Is Covid-19 a serious and imminent danger for the purpose of the Employment Rights Act?

Coronavirus related employment claims can include breach of contract and discrimination in respect of Furlough, both in terms of the selection and process in managing the scheme and unfair dismissal claims in respect of redundancy selection and failure to consult.  Some health and safety claims can also be lodged at an employment tribunal, such as where there has been a refusal to attend work due to perceived “serious and imminent risk” from the virus as well as whistleblowing claims.  These types of claims though would be brought under the Employment Rights Act.  Read the case law update below for details of the case ruling which addresses a Covid-19 related claim.

Covid-19 Concerns

Is Covid-19 a serious and imminent danger for the purpose of the Employment Rights Act?

This is the million-dollar question.

The Employment Rights Act 1996 protects employees from suffering a detriment or to be unfairly dismissed.  Normally, an employee requires 2 years’ service to claim unfair dismissal, however there are many exceptions, one of which is when a dismissal is in connection with health and safety and refusing to work due to a serious and imminent threat.  It does not matter what the employer believes, it is what the employee believes that is important.

The Case – Mr Rodgers v Leeds Laser Cutting Limited

This case deals with the matter of general concerns about Covid-19.  Back in March 2020, the start of the pandemic and national lockdown, Leeds Laser Cutting Ltd implemented various measures in response to the pandemic to make the workplace Covid-secure, as far as was reasonably practicable.  These measures included social distancing, additional cleaning and hygiene measures and staggering arrival times.  The workplace also ensured there was clear employee communication throughout the workplace to support the new measures.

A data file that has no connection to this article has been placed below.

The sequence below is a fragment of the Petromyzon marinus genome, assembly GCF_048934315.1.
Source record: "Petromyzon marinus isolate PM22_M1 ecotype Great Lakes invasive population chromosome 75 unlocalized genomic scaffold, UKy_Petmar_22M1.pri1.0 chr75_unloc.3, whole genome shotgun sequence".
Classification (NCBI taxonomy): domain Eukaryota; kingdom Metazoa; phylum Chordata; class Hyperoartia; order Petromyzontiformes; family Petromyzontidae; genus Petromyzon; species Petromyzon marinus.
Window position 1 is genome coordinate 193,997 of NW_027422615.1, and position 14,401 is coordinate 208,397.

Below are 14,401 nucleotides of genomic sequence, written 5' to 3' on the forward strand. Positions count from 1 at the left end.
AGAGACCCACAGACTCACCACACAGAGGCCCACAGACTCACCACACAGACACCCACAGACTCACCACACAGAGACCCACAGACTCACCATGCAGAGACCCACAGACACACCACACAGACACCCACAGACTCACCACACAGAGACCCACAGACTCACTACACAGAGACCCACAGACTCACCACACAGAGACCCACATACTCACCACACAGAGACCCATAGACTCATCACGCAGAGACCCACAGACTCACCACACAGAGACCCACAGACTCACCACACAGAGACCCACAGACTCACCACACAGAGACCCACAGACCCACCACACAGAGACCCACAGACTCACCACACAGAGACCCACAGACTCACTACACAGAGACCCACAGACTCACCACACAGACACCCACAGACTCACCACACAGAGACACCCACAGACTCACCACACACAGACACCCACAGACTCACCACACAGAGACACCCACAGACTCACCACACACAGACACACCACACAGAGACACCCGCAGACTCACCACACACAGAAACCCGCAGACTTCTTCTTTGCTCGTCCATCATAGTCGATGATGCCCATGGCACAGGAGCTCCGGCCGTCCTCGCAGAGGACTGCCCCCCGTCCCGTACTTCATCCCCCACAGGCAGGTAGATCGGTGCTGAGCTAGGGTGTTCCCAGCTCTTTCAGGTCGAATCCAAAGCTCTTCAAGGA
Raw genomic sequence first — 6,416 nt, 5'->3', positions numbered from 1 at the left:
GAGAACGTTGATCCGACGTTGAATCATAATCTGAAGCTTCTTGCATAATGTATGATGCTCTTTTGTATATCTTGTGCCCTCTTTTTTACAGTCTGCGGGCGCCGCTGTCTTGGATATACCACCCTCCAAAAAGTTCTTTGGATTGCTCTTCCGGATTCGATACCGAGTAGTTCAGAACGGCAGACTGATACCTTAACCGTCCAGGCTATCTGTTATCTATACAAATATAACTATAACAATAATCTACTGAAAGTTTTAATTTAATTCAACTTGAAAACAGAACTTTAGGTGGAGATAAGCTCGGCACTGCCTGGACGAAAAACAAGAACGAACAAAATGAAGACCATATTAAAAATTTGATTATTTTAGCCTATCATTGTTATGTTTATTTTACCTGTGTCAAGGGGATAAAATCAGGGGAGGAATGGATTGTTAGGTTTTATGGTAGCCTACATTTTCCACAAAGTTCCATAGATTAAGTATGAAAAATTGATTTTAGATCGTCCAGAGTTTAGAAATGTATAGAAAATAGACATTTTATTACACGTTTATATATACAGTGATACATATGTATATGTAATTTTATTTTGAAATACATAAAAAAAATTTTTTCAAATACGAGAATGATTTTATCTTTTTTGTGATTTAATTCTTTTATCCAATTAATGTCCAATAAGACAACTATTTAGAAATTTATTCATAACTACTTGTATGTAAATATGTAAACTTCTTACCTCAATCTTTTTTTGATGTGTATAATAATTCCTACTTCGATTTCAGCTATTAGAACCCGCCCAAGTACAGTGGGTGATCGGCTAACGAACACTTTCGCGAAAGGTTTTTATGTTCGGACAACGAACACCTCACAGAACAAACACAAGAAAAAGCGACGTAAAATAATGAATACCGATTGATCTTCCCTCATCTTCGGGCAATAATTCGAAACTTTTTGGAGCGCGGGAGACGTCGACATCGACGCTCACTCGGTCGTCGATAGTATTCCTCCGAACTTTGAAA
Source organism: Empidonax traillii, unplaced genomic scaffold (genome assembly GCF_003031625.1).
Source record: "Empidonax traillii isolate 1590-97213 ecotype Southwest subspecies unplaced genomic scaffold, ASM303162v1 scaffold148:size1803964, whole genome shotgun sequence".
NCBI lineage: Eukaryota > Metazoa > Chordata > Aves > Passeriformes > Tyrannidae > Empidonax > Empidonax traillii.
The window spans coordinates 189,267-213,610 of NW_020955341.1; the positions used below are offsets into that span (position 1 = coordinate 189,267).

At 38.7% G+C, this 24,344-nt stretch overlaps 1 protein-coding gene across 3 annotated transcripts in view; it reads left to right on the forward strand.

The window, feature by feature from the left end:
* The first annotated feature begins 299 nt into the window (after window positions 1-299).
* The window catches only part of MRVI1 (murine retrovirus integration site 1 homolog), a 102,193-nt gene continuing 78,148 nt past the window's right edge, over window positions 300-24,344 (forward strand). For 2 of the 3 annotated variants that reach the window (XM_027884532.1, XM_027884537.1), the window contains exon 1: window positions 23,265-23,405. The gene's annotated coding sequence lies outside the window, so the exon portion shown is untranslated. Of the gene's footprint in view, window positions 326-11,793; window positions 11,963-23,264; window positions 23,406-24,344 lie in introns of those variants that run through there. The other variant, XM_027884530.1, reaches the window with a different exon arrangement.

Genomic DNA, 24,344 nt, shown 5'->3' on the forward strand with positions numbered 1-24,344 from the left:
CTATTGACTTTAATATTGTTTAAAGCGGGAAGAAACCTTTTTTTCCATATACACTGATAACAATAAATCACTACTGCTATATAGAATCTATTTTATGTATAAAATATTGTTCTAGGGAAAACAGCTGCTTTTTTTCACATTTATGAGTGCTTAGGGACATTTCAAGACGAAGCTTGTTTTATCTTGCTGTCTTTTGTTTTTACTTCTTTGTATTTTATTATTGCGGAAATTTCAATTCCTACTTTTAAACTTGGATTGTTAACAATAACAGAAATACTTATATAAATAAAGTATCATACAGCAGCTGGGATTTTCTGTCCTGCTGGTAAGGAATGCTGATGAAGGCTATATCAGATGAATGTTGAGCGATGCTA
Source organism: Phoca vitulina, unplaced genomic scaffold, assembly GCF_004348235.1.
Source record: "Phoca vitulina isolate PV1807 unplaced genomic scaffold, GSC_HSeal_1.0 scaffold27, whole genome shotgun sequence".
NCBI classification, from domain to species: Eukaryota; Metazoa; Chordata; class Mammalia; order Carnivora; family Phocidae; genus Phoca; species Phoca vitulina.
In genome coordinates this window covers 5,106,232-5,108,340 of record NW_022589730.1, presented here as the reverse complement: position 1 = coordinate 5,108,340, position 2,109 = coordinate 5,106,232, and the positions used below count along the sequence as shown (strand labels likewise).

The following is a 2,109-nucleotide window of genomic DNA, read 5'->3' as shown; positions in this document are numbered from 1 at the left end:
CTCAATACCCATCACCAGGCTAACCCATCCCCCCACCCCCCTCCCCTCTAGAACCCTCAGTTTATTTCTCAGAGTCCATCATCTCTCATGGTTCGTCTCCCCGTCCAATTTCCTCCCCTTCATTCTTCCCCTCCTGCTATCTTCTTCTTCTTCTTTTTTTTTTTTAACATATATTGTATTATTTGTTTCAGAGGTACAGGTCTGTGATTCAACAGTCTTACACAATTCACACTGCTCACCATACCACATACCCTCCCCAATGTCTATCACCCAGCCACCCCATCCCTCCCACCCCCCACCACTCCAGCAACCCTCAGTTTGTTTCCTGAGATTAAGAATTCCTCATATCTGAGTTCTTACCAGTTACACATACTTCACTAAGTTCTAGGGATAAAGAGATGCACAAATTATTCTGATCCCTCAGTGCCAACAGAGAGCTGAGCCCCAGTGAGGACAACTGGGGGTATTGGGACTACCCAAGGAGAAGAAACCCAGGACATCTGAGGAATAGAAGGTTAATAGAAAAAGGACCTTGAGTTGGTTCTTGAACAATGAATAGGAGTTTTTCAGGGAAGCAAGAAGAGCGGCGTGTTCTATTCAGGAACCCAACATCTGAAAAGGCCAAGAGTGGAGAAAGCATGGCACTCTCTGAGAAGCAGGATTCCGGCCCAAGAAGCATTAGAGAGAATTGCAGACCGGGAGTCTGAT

A colleague of Mr Rodgers started to display Covid-19 symptoms and was forced to self-isolate which then led Mr Rodgers saying he would not be returning to work until the lockdown eased.  Mr Rodgers had a child suffering with sickle cell disease and a 7-month-old baby.  He believed that his leaving work and refusal to return were appropriate steps to protect him and his family, and therefore in line with his rights under the Employment Rights Act.

Mr Rodgers went on to be dismissed (it is unclear how and what procedure was used) and brought a claim for an unfair dismissal in connection with sections 44 and 100 of the Employment Rights Act which gives employees protection from being subject to a detriment or being dismissed for exercising their right to leave the workplace.

The employment tribunal considered the fact that the employer had taken several steps to reduce the risk of transmission and the lack of evidence by Mr Rodgers in showing that the workplace posed an imminent and serious risk.  The claim was therefore dismissed with the tribunal finding that the danger in the workplace was no more than that in general society.  Mr Rogers had also agreed that the workplace was possibly safer than the community at large.  The tribunal did not feel that the circumstances relating to the walk out constituted circumstances of danger.

HR Learning Points

This is a case which was limited to raising a claim for automatic unfair dismissal due to having less than 2 year service.  It is not clear how Mr Rodgers was dismissed, and whether a fair process was carried out.  Potentially, the outcome of this case could have been different, had he been able to qualify for ordinary unfair dismissal where the process carried out can lead to a ruling of an unfair dismissal.

Covid-19 Risk Assessment

HR Solutions would recommend that all measures introduced come about because of the Covid-19 risk assessment. You can access our Covid-19 risk assessment template here.

Return to Work Webinar

Watch our recently recorded webinar, on demand, to find out how to manage a safe return to work after lockdown.




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